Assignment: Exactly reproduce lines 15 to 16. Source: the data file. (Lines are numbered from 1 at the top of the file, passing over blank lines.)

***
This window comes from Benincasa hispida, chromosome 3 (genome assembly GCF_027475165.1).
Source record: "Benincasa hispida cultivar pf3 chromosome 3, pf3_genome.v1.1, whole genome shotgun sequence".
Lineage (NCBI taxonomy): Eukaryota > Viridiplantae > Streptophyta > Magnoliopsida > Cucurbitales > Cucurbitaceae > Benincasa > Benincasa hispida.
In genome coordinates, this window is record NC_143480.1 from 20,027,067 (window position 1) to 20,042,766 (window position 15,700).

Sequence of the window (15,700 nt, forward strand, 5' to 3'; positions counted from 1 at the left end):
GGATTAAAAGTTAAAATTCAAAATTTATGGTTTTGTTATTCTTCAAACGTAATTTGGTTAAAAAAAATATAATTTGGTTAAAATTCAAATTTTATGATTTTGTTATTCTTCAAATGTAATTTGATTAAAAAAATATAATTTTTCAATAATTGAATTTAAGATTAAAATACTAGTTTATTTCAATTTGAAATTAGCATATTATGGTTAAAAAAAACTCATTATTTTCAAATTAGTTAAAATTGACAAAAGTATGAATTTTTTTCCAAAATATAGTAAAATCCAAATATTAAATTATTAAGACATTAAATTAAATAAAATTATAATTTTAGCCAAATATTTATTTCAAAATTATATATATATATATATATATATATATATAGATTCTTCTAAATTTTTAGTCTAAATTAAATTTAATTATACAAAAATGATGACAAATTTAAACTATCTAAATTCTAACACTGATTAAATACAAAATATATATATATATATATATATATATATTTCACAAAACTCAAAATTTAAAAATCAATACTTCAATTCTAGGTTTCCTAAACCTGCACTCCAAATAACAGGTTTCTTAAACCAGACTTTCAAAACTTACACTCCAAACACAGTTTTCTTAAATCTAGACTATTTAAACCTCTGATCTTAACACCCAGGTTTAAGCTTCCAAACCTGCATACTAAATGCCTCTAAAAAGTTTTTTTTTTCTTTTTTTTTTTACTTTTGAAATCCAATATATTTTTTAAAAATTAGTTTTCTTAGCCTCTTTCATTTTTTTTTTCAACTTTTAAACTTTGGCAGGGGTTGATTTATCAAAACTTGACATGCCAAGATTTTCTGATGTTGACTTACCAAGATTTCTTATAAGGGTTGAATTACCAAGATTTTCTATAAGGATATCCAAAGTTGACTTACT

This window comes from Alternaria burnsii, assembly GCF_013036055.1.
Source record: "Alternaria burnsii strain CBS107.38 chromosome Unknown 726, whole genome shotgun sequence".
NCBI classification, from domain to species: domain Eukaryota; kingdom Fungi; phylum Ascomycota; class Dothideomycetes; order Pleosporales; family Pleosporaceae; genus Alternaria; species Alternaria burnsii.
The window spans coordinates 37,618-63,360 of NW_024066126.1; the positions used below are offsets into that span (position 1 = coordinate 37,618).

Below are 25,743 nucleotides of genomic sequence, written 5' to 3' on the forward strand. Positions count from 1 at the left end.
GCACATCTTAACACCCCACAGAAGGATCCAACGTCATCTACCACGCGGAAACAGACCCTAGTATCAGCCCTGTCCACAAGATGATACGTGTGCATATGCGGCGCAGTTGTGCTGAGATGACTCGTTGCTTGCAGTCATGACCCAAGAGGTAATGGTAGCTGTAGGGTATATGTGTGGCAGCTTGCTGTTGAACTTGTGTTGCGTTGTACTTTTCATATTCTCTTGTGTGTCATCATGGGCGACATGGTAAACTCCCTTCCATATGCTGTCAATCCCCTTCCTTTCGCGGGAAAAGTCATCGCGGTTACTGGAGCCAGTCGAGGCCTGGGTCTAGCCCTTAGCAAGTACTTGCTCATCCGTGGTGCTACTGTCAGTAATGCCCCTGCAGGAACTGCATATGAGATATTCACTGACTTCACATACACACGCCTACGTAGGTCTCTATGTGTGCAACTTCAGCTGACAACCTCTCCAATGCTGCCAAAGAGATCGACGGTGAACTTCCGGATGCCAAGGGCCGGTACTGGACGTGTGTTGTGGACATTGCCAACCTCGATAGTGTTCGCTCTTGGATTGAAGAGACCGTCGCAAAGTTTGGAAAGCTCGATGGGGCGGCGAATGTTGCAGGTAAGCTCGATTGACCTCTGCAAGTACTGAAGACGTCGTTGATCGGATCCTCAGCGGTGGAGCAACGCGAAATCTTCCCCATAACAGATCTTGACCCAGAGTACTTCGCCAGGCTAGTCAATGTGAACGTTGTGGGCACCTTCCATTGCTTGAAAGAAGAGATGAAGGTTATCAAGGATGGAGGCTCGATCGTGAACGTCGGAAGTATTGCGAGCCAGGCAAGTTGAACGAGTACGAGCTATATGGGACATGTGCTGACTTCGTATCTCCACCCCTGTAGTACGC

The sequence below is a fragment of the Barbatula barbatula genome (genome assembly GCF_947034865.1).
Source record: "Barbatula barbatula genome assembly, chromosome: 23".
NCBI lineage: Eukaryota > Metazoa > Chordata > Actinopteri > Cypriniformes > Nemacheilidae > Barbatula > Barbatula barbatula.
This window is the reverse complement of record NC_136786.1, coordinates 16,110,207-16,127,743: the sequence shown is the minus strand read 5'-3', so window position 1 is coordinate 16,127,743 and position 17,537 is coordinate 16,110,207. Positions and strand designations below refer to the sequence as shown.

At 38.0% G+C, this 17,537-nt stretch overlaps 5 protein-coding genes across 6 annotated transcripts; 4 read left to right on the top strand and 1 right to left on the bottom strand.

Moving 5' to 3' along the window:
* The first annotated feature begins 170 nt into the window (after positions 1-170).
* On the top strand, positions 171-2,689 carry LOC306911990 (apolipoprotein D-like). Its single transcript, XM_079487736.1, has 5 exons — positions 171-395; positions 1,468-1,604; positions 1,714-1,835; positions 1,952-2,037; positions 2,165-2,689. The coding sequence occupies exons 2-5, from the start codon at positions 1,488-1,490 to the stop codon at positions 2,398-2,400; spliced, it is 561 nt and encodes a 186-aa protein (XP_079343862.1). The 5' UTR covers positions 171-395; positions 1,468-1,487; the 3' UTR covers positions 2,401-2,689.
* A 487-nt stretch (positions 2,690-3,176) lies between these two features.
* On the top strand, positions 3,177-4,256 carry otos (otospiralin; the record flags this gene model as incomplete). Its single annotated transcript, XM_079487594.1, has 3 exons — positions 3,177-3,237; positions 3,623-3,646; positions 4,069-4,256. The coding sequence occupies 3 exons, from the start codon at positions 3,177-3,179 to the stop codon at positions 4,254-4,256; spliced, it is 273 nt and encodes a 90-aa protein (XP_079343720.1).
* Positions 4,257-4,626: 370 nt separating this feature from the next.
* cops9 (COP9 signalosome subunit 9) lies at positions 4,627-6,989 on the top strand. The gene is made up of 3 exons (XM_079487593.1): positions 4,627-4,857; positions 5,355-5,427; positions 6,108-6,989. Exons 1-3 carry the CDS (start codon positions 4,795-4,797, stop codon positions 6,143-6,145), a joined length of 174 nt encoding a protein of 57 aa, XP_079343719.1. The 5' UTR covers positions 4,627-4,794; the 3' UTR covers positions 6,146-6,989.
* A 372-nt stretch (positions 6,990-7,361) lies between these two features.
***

NCBI lineage: Eukaryota > Metazoa > Chordata > Actinopteri > Cypriniformes > Nemacheilidae > Barbatula > Barbatula barbatula.
This window is the reverse complement of record NC_136786.1, coordinates 16,110,207-16,127,743: the sequence shown is the minus strand read 5'-3', so window position 1 is coordinate 16,127,743 and position 17,537 is coordinate 16,110,207. Positions and strand designations below refer to the sequence as shown.